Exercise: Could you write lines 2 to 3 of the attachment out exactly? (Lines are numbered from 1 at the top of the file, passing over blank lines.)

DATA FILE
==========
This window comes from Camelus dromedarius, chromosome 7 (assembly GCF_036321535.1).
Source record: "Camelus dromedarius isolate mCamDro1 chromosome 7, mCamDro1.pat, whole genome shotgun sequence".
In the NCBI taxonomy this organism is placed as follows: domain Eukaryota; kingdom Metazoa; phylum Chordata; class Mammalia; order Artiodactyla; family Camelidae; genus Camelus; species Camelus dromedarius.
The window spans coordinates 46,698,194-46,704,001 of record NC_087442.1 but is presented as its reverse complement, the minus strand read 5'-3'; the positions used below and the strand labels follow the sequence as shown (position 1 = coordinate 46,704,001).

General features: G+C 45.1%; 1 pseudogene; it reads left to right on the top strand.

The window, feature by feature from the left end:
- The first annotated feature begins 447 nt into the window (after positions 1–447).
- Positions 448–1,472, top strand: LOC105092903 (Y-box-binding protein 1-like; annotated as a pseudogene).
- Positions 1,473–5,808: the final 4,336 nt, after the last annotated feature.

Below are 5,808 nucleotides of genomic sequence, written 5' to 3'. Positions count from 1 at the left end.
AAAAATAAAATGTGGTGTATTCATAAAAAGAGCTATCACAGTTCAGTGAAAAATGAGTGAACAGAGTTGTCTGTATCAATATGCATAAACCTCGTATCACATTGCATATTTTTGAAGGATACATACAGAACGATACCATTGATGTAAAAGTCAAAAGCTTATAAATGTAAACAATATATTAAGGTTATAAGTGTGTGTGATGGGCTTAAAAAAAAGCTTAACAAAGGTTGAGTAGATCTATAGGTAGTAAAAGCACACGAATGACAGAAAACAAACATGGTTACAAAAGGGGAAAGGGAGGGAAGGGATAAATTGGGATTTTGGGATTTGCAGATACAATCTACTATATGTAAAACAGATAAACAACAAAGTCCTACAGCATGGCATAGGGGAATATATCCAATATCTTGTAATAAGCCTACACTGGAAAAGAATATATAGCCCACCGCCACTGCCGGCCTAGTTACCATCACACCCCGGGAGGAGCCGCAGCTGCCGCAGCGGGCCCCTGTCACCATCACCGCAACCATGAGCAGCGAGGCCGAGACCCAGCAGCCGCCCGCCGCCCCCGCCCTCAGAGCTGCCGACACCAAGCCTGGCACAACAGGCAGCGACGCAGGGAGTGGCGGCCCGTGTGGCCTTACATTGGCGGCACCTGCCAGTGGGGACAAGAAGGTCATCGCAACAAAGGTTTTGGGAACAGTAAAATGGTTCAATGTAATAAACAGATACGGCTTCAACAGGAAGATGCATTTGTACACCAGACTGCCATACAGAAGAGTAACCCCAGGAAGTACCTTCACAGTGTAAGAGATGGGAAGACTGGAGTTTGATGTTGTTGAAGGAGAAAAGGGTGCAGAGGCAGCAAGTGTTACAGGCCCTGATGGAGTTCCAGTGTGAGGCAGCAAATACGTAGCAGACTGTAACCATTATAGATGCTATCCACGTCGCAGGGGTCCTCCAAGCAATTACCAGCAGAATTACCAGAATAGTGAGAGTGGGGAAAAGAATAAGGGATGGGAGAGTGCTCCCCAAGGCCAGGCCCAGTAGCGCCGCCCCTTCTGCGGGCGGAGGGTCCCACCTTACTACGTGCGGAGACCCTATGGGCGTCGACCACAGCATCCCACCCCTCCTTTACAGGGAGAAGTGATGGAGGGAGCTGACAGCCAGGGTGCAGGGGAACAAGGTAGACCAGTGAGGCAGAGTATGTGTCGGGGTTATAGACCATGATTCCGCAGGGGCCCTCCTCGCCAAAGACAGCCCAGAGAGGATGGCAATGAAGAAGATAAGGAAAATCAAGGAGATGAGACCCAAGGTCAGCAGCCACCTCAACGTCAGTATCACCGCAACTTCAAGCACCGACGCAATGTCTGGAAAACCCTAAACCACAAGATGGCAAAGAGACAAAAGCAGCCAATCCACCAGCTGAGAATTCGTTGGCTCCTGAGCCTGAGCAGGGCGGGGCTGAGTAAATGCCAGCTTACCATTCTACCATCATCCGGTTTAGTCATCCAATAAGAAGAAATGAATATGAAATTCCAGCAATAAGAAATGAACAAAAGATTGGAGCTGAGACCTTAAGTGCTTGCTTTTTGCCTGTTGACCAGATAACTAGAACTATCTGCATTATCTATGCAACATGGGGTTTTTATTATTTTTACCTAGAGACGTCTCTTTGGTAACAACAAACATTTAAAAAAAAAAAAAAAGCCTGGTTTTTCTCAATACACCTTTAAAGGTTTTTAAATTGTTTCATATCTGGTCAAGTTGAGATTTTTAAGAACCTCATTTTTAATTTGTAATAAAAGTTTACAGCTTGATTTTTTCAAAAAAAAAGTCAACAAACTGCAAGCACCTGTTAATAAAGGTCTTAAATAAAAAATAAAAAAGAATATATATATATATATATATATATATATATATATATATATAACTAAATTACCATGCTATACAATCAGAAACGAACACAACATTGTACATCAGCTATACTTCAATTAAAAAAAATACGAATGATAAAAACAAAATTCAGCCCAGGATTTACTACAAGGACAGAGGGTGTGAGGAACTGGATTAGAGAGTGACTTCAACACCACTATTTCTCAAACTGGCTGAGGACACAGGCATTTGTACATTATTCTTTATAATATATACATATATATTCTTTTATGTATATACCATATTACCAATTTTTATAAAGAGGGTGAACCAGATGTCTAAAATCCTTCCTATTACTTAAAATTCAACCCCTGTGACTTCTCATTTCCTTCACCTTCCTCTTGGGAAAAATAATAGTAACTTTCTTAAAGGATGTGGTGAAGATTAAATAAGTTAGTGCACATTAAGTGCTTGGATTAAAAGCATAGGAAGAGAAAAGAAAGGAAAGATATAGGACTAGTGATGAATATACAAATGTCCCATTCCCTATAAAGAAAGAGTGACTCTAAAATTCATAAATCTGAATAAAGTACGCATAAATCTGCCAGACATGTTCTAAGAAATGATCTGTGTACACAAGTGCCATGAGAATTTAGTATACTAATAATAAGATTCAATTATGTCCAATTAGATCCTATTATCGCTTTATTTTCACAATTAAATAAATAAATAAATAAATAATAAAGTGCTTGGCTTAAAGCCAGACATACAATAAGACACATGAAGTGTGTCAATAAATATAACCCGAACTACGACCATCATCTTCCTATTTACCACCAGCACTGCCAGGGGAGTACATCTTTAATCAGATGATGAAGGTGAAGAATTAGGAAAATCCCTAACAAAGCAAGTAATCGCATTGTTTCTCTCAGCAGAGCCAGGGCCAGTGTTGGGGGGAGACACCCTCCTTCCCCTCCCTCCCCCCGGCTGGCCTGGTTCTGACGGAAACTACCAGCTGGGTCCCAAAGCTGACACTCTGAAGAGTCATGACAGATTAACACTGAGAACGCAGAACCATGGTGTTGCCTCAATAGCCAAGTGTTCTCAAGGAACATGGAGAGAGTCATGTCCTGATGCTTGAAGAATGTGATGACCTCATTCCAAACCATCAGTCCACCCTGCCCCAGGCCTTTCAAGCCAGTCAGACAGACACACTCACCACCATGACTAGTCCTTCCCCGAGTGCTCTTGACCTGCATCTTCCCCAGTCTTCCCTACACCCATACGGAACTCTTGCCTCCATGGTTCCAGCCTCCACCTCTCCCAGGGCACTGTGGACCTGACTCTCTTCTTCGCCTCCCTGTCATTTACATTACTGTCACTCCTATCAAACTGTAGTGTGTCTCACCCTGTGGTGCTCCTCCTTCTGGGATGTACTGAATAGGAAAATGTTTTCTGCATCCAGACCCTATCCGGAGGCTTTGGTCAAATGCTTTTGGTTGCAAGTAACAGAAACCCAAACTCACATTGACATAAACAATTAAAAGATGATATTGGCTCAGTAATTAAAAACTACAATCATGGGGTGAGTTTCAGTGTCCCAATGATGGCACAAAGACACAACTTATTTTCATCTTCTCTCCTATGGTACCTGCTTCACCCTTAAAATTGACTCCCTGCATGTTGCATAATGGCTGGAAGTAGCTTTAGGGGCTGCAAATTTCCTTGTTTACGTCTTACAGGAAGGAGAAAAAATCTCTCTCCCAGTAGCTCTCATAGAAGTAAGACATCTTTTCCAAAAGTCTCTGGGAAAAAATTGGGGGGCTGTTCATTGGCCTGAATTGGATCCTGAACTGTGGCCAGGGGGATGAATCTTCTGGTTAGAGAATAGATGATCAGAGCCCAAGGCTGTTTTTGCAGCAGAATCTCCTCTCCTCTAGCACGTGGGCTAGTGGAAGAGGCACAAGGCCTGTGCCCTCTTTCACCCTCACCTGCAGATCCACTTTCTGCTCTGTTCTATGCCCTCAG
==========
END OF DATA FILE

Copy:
Source record: "Camelus dromedarius isolate mCamDro1 chromosome 7, mCamDro1.pat, whole genome shotgun sequence".
In the NCBI taxonomy this organism is placed as follows: domain Eukaryota; kingdom Metazoa; phylum Chordata; class Mammalia; order Artiodactyla; family Camelidae; genus Camelus; species Camelus dromedarius.